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Conservation of Momentum.Boat Question

  1. Oct 11, 2004 #1
    A boat of mass m is carrying a load of bricks with a total number of N and mass M, and is floating freely on water. SUPERMAN, in a show of strength, throws the entire load of bricks backward at once with a relative speed of v0. A GENIUS, in a show of intelligence, throws the bricks backward with a relative speed of v0 one at a time. Argue and explain how and why GENIUS achieves a much higher speed than SUPERMAN. Take N >> 1 and M >> m. Neglect the friction between the boat and water, and the mass of GENIUS and SUPERMAN.

    I think i know how to get the velocity of the boat in the case where SUPERMAN throws the bricks all at once.

    But the problem comes when the bricks are thrown one by one. In this case, the velocity of the brick,relative to the eart, is decreasing everytime the brick is thrown. Should i use the velocity of the brick relative to the earth, or relative to the boat to do this question?
    Also the mass constantly decreases... for every throw, velocity and mass changes...
    i have no clue on how to show that GENIUS achieves higher speed than SUPERMAN.

    I need some help.... somebody.. please help me~~!!
     
    Last edited: Oct 11, 2004
  2. jcsd
  3. Oct 11, 2004 #2

    HallsofIvy

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    Try starting with just two bricks and see if you can understand what is happening. Since the momentum of the boat and bricks together is 0 (relative to the surface of the water), the total momentum of the system will remain 0. If superman throws both bricks with total mass M with velocity v relative to the boat (which is the same as relative to the water_, he gives them momentum Mv and so the momentum of the boat must be -Mv: Taking u to be the velocity of the boat, mu= -Mv and u= -(M/m)v.

    Throwing only one brick, of mass M/2, at velocity v relative to the boat (and water), "genius" give the brick momentum (M/2)v and so for the boat we have
    u= -(M/(2(m+M/2))v= -(M/(2m+M))v (the "m+ M/2" is because the second brick is still in the boat).
    Throwing the second brick, of mass M/2, at velocity v relative to the boat means that he is throwing it at velocity v- (M/(2m+M))v = (2m/(2m-M))v relative to the water: The boats increase in momentum is now mu= -(2Mm/(2m-M)) v so
    u= -(M/(2m+M))v- (2M/(2m-M))v= -4mM/(4m2-M2).
    Now show that that is always larger (in absolute value) than -(M/m)v.
     
  4. Oct 11, 2004 #3

    ehild

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    You feel the problem quite well :smile: . I think it is easier to solve the problem relative to the earth.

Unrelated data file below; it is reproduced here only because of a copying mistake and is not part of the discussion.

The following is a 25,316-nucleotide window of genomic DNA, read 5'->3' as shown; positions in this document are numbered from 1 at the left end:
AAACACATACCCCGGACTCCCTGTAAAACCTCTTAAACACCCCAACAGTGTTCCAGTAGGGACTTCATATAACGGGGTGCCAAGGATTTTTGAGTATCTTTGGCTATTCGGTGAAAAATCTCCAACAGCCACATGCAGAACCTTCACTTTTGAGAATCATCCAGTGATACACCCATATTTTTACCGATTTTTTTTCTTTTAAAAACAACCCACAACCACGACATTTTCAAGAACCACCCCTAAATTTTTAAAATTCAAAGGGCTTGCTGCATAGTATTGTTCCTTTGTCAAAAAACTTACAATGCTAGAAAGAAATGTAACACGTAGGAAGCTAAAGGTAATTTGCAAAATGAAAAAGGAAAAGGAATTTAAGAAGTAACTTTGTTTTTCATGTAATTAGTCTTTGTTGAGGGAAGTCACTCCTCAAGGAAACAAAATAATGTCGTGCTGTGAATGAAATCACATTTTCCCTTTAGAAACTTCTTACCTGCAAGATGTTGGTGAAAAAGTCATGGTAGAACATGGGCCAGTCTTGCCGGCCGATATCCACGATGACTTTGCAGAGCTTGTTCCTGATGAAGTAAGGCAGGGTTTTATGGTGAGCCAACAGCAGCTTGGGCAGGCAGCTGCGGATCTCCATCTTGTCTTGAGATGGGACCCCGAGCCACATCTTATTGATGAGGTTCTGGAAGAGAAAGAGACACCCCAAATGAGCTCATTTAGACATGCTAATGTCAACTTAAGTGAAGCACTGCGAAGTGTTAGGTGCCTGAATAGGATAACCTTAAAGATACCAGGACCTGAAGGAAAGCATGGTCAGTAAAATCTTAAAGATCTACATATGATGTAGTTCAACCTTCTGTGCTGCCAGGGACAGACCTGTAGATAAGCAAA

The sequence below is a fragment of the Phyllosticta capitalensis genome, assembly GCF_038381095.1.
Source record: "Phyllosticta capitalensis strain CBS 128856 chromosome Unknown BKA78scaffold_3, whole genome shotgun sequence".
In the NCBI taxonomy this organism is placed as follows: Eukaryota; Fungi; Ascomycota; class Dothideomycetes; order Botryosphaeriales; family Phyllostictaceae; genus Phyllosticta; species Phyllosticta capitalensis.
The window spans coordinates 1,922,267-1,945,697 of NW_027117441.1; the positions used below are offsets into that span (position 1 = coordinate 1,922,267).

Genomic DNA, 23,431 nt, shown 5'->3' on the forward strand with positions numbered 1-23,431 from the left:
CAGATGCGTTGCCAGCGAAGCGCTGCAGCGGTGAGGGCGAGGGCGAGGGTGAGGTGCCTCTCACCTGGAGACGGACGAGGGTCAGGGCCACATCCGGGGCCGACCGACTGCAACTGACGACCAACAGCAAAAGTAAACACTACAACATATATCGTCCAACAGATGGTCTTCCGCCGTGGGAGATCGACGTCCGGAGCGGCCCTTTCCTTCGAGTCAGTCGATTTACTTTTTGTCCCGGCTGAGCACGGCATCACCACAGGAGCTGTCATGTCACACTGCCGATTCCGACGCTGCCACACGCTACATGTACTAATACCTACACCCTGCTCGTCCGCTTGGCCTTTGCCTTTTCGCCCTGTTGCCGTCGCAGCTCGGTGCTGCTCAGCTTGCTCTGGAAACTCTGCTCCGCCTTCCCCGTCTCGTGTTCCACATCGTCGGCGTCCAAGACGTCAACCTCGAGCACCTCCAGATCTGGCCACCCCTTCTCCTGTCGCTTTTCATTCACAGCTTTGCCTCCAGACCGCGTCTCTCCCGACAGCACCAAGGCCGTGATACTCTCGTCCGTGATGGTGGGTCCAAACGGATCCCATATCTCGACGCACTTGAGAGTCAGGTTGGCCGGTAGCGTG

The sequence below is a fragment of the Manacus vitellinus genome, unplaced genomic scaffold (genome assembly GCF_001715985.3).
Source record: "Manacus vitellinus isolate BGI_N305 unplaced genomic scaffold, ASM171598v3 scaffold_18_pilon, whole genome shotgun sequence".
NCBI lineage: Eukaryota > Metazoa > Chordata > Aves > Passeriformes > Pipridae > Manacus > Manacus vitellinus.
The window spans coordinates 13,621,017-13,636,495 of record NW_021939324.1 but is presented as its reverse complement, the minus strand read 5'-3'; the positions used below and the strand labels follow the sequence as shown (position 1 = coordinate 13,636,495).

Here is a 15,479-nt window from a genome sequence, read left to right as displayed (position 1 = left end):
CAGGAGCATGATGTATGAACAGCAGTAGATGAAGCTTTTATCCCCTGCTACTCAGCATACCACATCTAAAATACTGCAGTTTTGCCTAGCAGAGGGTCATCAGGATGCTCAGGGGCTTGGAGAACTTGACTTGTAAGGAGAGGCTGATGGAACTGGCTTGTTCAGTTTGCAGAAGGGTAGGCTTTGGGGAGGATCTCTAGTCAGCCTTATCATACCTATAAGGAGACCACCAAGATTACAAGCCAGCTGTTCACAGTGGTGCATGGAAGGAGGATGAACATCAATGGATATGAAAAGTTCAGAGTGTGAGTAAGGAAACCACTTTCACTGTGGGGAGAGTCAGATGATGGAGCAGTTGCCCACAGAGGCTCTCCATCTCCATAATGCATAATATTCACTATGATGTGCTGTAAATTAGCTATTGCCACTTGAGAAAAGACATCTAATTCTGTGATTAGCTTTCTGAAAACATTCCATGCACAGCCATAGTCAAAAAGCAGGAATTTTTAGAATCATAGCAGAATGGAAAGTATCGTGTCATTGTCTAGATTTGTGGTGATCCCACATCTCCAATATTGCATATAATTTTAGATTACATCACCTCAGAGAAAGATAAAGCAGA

As N>>1 you can approximate the problem by applying differential calculus for the velocity of the boat in terms of the bricks still present.

    Assume that Genius has thrown some bricks already so the boat has v velocity and there remained n bricks on the boat, when he throws the next.
    He throws the brick with -vo velocity with respect to the boat, that is v-vo with respect to the earth. The mass of one brick is
    [tex]m_B=M/N[/tex]


    The change of the velocity of the boat by throwing one brick is 1*dv/dn. We get the following equation for the momentum before and after the one next brick is thrown:

    [tex](m+n*m_B)v=[m+(n-1)*m_B]*(v+dv/dn)+(v-v_0)*m_B[/tex]

    Arranging this equation, some terms cancel and you get:

    [tex]

    m_B*v_0=[m+(n-1)*m_B]*\frac{dv}{dn} [/tex],


    so the derivative of v(n) wit respect to n is

    [tex] \frac{dv}{dn}=\frac{m_B*v_0}{m+(n-1)*m_B} [/tex]

    You have to integrate from n=N to n=1. The result is:

    [tex] v=v_0\ln(\frac{m+(N-1)m_B}{m})\sim{v_0\ln(\frac{m+M}{m})}[/tex]

    ehild
     
  5. Oct 11, 2004 #4
    i kinda get what you are saying...
    i've never thought of looking at this problem with dv/dn...
    but i don't get the integration part...
    so what you are saying is the area under the curve when n=1 and n=N is the velocity achieved by GENIUS?...
     
  6. Oct 11, 2004 #5

    ehild

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    Something like that. Haven't you learnt about definite integral or differential equations yet? In this case you should do what HallsofIvy suggested. I just wanted to show an alternative way.

    ehild
     
  7. Oct 11, 2004 #6
    Thank you ehild!!

    i got it!! i learned about integrals.. i just forgot that moment...

    i spent 2 days and nights for this problem.. and couldn't found a way to solve the problem...

    u r my life savior!!
     
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